An oasis of old-world charm

Posted by on Nov 1, 2011 | 0 comments

Marcos and I decided to take a weekend trip to the beautiful lake district of Lago di Garda to purify our skin in the at the nearby Colà Lazise hot springs, buy some famous Lago di Garda olive oil, and relax by the beautiful lake. For accommodations, a friend of ours from the region suggested Agriturismo Sangallo in Bedizzole, within a fifteen-minute drive from the bustling little cities of Salò and Desenzano.

As we turned onto the street leading to the agriturismo, we thought we must have copied the wrong address. The street was sandwiched between two industrial buildings, quite different from the idyllic country road we were expecting. Hesitantly, we continued.

When we turned into the agriturismo, we were relieved. Despite the industrial surroundings, the farm itself was lovely, with a large stone courtyard opening up to a burnt-orange country house. As we got out of the car we spotted a little coop. As we checked it out, around fifteen bright white, fluffy, red-eyed bunnies excitedly hopped over toward us, looking at us expectantly for some food. They were so cute we could have spent all day watching them interact, though it didn’t escape us that these were farm animals destined for the table, not pets.

Checking in, we were not expecting too much in the way of accommodations because of the low cost. Instead, we were surprised to find a spacious apartment with a fully equipped kitchen, an adjoining living room, a big bathroom, and a bedroom with a king-sized bed as well as a bunk bed. This apartment could have comfortably housed five people.

We were starving and chose to eat in the cozy, dimly-lit dining room under an arched stone ceiling, rather than dining outdoors overlooking the courtyard. We understood by the boisterous Brescian dialect rebounding off the walls that their restaurant is no secret to locals; when we asked for a table for two, the owner said, “Good thing you came sooner rather than later. In another half an hour, we couldn’t have seated you.”

Paper menus offered various seasonal specialties. Our half-liter of house red came from owner’s brother’s vineyard. The antipasto plate was truly special: oil-cured baby artichokes, farm-fresh hardboiled eggs with electric orange yolks, and assorted cured meats. The house-made coppa was cut thick, harmonizing well with our rustic surroundings. The vegetable ragù, made with the farm’s homegrown vegetables, burst with bright summer flavors and bound perfectly to the homemade tagliatelle. The vitello tonnato (thinly sliced veal with tuna sauce) was light and satisfying, ideal for the warm mid-September weekend. It was a fantastic, casual, authentic, and very affordable meal in a jolly ambience; I could understand why the locals loved this place.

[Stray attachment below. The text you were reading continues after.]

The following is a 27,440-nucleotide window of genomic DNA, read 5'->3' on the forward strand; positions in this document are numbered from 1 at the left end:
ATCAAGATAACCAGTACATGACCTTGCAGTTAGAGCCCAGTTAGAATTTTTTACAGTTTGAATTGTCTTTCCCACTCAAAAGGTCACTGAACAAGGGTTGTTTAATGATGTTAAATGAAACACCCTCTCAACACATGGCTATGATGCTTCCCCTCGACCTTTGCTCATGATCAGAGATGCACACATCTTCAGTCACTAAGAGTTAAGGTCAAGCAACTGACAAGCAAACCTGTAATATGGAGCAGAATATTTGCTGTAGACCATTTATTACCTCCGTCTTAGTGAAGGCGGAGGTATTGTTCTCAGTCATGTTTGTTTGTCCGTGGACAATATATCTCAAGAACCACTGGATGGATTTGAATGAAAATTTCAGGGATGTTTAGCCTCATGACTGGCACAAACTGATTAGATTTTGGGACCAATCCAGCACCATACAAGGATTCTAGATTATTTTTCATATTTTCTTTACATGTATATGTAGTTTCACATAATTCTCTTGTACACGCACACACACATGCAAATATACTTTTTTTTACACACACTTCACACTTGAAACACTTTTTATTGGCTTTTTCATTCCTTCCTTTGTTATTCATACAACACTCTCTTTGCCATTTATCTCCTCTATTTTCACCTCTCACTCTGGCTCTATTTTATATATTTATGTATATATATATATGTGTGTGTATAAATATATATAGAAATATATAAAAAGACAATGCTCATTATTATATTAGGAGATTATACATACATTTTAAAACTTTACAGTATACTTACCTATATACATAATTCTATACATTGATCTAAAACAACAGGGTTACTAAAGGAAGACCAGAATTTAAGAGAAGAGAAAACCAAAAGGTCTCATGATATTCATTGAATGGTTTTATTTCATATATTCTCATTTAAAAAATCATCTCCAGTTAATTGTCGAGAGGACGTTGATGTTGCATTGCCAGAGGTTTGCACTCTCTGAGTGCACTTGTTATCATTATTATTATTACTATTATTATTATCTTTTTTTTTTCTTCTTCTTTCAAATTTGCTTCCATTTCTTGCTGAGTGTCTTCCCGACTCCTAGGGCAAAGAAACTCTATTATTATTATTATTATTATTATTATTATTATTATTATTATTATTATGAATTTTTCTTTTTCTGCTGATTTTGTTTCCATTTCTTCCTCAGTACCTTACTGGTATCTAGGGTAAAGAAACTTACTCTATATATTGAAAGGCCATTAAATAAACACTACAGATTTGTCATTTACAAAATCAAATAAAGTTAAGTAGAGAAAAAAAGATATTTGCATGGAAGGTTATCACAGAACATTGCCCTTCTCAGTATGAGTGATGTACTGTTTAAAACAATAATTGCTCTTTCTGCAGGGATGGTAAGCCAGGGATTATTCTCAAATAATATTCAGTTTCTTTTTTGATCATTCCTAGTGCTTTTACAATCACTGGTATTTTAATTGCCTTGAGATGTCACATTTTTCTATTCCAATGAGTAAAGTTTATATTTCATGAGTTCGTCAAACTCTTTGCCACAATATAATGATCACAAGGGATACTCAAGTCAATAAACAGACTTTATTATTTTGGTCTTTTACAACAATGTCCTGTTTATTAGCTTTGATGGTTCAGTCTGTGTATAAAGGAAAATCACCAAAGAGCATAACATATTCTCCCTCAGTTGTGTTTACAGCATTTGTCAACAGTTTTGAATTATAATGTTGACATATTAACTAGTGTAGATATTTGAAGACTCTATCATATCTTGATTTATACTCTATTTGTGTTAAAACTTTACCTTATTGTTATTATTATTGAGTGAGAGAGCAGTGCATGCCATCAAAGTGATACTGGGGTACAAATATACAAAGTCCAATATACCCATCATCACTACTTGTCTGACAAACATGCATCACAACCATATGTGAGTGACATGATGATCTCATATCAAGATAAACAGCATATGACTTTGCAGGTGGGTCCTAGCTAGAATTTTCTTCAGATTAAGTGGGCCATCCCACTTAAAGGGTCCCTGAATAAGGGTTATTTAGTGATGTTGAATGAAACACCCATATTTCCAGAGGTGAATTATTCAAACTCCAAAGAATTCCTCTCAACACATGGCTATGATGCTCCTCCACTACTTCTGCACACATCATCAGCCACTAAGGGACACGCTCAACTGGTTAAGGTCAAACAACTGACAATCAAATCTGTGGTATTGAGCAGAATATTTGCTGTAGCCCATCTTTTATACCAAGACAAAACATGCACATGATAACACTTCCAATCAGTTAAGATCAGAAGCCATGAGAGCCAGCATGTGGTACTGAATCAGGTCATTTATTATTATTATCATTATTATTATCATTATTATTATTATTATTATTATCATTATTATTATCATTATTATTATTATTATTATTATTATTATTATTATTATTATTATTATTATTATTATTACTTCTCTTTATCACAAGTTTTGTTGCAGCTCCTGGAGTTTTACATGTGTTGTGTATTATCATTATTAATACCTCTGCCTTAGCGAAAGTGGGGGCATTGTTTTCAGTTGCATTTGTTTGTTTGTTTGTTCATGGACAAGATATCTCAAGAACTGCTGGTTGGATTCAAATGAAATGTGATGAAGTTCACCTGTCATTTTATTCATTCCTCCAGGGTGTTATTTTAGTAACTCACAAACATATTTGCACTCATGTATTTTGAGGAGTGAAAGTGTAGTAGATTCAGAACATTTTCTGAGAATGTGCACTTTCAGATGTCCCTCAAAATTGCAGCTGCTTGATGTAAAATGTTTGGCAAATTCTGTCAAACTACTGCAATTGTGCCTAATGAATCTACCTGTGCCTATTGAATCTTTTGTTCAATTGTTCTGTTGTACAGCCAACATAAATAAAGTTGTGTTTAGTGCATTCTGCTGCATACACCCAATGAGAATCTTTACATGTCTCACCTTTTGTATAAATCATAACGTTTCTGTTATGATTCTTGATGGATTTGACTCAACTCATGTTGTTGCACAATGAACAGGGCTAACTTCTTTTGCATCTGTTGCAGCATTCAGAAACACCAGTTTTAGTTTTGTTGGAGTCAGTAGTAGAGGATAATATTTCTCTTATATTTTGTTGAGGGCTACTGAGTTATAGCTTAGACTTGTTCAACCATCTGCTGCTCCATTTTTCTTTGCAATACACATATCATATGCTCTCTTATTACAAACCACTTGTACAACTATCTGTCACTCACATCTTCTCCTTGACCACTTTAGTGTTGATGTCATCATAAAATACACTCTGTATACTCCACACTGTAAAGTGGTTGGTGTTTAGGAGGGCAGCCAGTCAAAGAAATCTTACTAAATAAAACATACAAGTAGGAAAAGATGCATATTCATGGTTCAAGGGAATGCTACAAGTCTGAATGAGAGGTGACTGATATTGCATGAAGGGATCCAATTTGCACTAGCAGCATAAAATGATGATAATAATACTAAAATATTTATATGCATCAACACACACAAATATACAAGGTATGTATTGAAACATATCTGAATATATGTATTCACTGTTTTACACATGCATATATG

The perfect-looking farmhouse in a pristine environment has the power to make me forget about the industrial world entirely. The real Italy, however, is much more complicated than postcards might lead you to believe. Italy is no longer–and hasn’t been for a long time–a strictly agrarian society dotted with darling towns inhabited by people who spend more time eating pasta and pizza and drinking wine than toiling in the fields. Italy is a major European industrial power, with the fourth largest GDP in Europe (after England, Germany and France) and the eighth largest in the world. Because of this industrialism, Italy has enjoyed relative wealth and has been able to support a large middle class. When Italy was a strictly agrarian society, however, and the landscape consisted solely of charming crumbling cities and lush countryside–the Italy many of us still idolize today–Italy was so poor that large numbers of Italians were forced to flee to the New World in hopes of better and brighter futures.

Italy’s industrialism and the infrastructure built to support it has also made it possible for tourists to enjoy Italy’s old-world beauty. Airports, train stations, and highways facilitate travel and a tourism industry with estimated annual revenue of $47.7 billion. Italy’s industrialism has also made it possible for enthusiasts of Italian food and fashion to enjoy its quality products abroad.

Maybe it was at Sangallo, cocooned in its rustic farmhouse–a sanctuary of Old-World ways in the midst of encroaching industry–that I developed a deeper understanding of Italy. For the time being, Italy seems to have been able to balance its love for good food, natural beauty, and time-honored traditions with the demands of the globalized capitalist economy (though not without a few hiccups). Italy is industrialized, but Italians’ love for their land runs deep. I can only hope, despite the fickle world economy and constant financial pressure to take environmental shortcuts, that Italy’s respect for its land and its traditions remains steadfast. For now, the strength of the tourist industry makes it profitable for Italians to preserve their farmlands and ancient cities and continue to craft high-quality foods, and this strength might very well save the Italian landscape.

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